AGOR 27 Comes to Life as the R/V Neil Armstrong

By Kathleen Gleaves

On March 29, the Ocean Class Auxiliary General Oceanographic Research (AGOR) vessel hull number 27 started its official life as the R/V Neil Armstrong, the first research vessel named after a space explorer.  Carol Armstrong, the widow of the famed astronaut, performed the christening duties during a brief sunbreak on a windy and rainy Pacific Northwest afternoon. 
The number of illustrious speakers highlighted the rich diversity of agencies involved in the design, construction and operation of the vessel. Dick Nelson, President of Dakota Creek Industries (DCI), the construction shipyard, spoke first followed by Chris Chuhran, VP of Guido Perla and Associates, Inc.  (GPA), the Seattle-based Naval Architecture and Marine Engineering firm that partnered with DCI for the design and build project. Chuhran said even though the keel was laid in June 2012, the entire process had actually taken several years from its earliest idea phase to today’s ceremony.  The final detail design evolved over many months with frequent reviews by NAVSEA, the Office of Naval Research (ONR), the National Science Foundation (NSF) and the University National Oceanographic Laboratory System (UNOLS). On several occasions, DCI hosted review meetings attended by more than 40 people.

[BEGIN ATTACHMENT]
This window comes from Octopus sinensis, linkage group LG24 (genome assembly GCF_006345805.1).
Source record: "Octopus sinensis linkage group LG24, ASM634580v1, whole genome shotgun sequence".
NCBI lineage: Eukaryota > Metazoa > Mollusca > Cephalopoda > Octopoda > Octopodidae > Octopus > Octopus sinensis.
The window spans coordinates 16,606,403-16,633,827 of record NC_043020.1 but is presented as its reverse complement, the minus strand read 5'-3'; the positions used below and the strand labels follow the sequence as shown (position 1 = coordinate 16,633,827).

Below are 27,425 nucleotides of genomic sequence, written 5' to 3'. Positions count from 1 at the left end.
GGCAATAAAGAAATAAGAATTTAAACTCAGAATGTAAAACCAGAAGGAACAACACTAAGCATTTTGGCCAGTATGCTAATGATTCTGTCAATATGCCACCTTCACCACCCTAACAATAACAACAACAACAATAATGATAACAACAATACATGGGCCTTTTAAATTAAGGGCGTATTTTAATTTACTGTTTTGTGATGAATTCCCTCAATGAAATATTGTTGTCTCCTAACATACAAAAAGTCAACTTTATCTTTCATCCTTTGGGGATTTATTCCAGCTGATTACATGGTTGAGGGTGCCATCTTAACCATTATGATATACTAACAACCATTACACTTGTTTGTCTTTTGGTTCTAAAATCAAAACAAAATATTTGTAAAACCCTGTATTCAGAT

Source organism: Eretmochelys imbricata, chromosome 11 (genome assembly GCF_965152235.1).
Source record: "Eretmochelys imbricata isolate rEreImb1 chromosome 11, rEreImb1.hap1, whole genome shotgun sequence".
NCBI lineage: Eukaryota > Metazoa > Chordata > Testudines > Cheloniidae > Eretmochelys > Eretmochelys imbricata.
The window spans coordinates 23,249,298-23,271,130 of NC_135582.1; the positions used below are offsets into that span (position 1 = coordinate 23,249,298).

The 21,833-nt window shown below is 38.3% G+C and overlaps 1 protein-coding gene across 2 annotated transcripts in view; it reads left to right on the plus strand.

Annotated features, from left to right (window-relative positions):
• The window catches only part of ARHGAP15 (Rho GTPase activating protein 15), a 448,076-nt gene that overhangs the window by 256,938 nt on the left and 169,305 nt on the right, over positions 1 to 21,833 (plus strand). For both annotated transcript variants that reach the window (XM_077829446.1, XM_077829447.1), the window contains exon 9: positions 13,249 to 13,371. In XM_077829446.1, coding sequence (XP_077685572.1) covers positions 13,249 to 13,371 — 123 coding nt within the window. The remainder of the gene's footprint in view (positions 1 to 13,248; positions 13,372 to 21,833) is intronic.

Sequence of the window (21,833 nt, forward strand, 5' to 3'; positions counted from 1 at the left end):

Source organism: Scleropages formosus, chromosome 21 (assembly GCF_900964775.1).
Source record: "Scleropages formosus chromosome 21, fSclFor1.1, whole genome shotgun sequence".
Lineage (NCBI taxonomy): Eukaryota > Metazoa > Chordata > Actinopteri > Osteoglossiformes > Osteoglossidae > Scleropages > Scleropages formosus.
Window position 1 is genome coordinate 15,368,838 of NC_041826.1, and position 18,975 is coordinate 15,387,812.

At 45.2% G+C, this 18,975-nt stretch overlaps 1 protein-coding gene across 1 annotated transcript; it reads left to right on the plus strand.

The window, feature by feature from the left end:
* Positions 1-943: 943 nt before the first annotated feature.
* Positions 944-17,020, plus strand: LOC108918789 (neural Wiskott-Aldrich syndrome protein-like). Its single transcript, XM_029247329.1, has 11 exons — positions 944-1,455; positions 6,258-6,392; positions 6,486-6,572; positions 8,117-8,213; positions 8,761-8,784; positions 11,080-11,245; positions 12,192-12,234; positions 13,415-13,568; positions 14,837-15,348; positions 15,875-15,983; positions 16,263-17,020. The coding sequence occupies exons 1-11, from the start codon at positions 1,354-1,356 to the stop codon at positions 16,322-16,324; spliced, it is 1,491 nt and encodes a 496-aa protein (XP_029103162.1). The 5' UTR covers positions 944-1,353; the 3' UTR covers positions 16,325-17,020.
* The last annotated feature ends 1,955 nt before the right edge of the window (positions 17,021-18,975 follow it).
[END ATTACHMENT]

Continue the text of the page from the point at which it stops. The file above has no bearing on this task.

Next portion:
Rear Admiral Jonathan White, USN, said the R/V Neil Armstrong would help the Navy and the United States “…know the ocean better than anyone else,” much like Armstrong’s trip to the moon helped us know the lunar world. 
Chief of Naval Research, Rear Admiral Mathew Klunder, declared it a “magnificent vessel” that was “made and designed for the future.” 
Dr. Susan Avery, President and Director of Woods Hole Oceanographic Institution (WHOI) assured Mrs. Armstrong that her “husband’s legacy lives on in his namesake ship.”  She described the ship as a “high-tech marvel” that is expected to perform its 40-year mission with distinction.  The R/V Neil Armstrong will replace the R/V Knorr, in service since 1968, one year before Armstrong’s walk on the moon.  The R/V Knorr, AGOR-15, is retiring after logging over one million miles in service to the Navy and WHOI.